An inscription in Tibetan around the base explains that the representative of Tibetan Buddhism at the Chinse Qing dynasty court and spiritual guide of the Emperor Qianlong commissioned this Buddha.

The image may have been made at one of the several Tibetan temples in Beijing.


Images of Buddha in Victoria and Albert Museum
Seated Buddha (1736 – 1786) – Qing dynasty





The ancient region of Gandhara, in present day Pakistan and Afghanistan, was a source of early Buddha images.

Below, the meditating Buddha sits cross-legged, in the gesture of meditation or dhyana mudra.

The facial features and robes show the influence of classical sculpture. Alexander the Great conquered parts of Central Asia and established settlements in the 4th century BC. The Greek influence in the region lasted for many centuries.


Images of Buddha in Victoria and Albert Museum
Buddha Seated in Meditation (AD 200 – 400) – Kushan dynasty


The rounded facial features of the next Buddha and its flower decorated halo show that it was made during the Gupta dynasty of India.

The similarities between this figure and the Chinese Buddha Shakyamuni show how Buddhist teachings and art styles passed from India to China during these centuries.

This statue comes from an ancient Buddhist archaeological site Kahu-Jo-Daro, near Mirphur Khas in Pakistan.


Images of Buddha in Victoria and Albert Museum
Seated Buddha (AD 400 – 600) – Gupta dynasty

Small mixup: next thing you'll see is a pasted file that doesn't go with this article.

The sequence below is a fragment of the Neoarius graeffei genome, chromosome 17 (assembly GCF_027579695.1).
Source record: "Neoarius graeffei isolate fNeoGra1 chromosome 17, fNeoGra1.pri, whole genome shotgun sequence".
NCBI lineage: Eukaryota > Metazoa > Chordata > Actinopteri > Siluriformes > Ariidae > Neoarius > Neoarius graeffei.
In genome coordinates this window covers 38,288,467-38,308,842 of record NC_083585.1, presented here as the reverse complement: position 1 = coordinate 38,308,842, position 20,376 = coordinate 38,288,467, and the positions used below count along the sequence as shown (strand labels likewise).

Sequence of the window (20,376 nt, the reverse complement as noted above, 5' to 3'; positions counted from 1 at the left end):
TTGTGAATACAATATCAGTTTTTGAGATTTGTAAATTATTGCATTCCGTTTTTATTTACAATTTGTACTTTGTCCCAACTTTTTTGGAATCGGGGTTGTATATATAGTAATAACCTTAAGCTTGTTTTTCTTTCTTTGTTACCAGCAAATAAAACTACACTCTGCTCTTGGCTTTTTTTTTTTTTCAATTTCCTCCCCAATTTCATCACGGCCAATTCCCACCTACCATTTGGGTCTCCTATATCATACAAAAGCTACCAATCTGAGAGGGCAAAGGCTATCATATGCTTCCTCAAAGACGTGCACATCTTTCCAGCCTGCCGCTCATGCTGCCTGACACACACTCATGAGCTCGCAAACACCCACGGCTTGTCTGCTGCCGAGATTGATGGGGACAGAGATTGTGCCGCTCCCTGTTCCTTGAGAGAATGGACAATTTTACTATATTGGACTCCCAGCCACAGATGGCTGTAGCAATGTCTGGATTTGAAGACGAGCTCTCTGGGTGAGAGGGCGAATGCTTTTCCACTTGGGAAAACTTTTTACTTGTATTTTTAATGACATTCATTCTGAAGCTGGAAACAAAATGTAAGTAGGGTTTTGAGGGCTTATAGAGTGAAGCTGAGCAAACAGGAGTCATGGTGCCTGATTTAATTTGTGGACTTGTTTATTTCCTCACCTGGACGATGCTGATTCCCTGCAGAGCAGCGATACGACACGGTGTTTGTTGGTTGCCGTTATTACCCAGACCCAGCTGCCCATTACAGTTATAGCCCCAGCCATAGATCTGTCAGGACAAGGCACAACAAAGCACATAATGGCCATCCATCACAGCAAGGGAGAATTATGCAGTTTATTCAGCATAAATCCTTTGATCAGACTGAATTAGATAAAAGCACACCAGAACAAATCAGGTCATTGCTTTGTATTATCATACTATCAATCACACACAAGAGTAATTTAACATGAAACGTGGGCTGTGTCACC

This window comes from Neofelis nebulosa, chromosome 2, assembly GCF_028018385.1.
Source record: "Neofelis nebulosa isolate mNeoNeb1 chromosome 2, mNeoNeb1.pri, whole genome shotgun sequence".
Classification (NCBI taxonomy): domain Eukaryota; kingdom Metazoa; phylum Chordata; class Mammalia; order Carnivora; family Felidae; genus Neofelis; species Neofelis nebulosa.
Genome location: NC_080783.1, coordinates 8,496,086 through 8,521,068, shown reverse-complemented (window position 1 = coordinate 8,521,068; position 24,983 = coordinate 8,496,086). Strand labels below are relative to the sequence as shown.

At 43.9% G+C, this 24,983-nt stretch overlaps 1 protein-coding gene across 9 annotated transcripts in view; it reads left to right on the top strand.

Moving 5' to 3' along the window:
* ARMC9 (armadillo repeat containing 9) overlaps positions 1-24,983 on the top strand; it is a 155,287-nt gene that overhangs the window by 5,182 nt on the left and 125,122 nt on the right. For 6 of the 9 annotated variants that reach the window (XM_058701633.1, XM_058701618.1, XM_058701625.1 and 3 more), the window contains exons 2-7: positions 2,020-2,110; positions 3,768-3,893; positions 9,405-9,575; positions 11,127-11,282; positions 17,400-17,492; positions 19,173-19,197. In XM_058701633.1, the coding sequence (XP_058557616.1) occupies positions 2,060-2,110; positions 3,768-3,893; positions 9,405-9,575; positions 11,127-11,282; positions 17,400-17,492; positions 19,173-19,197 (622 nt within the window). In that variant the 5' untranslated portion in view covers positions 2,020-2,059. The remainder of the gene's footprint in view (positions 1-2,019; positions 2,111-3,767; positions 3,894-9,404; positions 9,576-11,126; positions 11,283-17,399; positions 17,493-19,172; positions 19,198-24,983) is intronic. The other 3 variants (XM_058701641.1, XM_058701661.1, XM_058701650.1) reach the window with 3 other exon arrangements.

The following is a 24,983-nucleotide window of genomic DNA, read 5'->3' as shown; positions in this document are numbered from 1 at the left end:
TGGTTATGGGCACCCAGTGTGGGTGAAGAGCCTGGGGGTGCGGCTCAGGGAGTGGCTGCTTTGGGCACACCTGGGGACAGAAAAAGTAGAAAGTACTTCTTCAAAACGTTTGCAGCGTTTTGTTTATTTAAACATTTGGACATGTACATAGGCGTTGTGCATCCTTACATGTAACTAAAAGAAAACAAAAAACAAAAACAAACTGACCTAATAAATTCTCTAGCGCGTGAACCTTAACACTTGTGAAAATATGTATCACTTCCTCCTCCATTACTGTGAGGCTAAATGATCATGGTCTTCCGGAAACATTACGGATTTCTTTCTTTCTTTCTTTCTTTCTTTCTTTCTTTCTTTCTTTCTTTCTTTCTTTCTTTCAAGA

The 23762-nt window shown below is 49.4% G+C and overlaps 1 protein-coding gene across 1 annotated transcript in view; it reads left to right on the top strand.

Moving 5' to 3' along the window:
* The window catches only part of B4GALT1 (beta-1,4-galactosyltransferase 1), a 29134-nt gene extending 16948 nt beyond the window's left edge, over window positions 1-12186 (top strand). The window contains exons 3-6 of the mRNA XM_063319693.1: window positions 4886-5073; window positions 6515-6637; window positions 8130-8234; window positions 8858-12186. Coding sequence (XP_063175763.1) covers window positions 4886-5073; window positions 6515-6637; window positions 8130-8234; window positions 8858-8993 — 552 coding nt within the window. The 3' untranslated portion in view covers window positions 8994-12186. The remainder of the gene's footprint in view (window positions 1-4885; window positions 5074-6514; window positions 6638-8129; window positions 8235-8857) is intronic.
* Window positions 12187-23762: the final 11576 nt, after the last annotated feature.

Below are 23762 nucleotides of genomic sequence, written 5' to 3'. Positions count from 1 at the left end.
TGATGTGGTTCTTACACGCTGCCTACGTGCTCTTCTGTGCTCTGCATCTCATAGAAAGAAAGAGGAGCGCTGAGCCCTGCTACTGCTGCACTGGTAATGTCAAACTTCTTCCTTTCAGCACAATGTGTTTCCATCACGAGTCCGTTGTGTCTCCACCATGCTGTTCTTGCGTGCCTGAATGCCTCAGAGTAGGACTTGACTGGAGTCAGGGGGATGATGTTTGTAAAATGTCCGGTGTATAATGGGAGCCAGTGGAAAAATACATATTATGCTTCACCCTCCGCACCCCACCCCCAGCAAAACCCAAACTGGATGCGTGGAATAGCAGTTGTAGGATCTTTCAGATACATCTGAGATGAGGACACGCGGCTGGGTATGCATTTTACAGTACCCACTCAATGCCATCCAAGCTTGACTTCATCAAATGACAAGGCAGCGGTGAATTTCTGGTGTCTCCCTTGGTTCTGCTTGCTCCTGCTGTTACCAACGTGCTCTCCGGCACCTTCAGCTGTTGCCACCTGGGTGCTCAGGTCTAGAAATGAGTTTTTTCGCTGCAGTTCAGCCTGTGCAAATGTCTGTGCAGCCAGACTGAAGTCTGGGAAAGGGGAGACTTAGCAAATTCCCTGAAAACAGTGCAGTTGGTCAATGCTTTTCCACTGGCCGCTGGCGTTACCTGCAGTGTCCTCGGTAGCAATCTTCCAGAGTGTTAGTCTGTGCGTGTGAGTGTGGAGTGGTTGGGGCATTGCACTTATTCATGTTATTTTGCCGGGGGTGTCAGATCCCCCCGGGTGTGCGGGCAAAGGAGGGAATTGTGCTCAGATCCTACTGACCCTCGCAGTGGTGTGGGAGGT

The Buddha stands with his right hand raised in the gesture of granting freedom from abhaya mudra or fear.

It symbolises divine protection given to the worshipper. The lotus on which he stands represents his purity and that of his teachings.

The figure was made in the former capital Ayutthaya, at the height of the Thai kingdom’s power and prosperity. It represents the beauty of the images created at that time.


Images of Buddha in Victoria and Albert Museum
Standing Buddha (1400 – 1600)





The Buddha was born around 485 BC in Lumbini, Nepal. Although raised in luxury as a prince, he became deeply affected by the reality of human suffering. Determined to find the reason for this suffering, he renounced his wealth, palace and family, to seek spiritual understanding.

Eventually, the Buddha achieved enlightenment through deep meditation, seated under a tree in Bodhgaya. Enlightenment is a state beyond thoughts or words that brings profound wisdom and compassion. The Buddha realised that the sufferings, integral to human life, are directly caused by desire, which traps us in a cycle of rebirth. He saw that, by overcoming desire, it is possible to reach nirvana – a state of freedom beyond rebirth.

He spent the next 45 years teaching throughout northern India. The Buddha died around 405 BC in Kusinagara and passed into the final state of nirvana, called mahaparinirvana.

His teachings are the basis of Buddhism, practiced in many different forms across the world.





Prince Siddhartha Gautama, the future Buddha, emerges from his mother Queen Maya’s side. She stands under a shala tree. The god Indra receives the child while, behind him, the god Brahma approaches respectfully.

The infant Buddha is also below Indra. He takes seven steps in the four directions, thus establishing his spiritual authority over the world.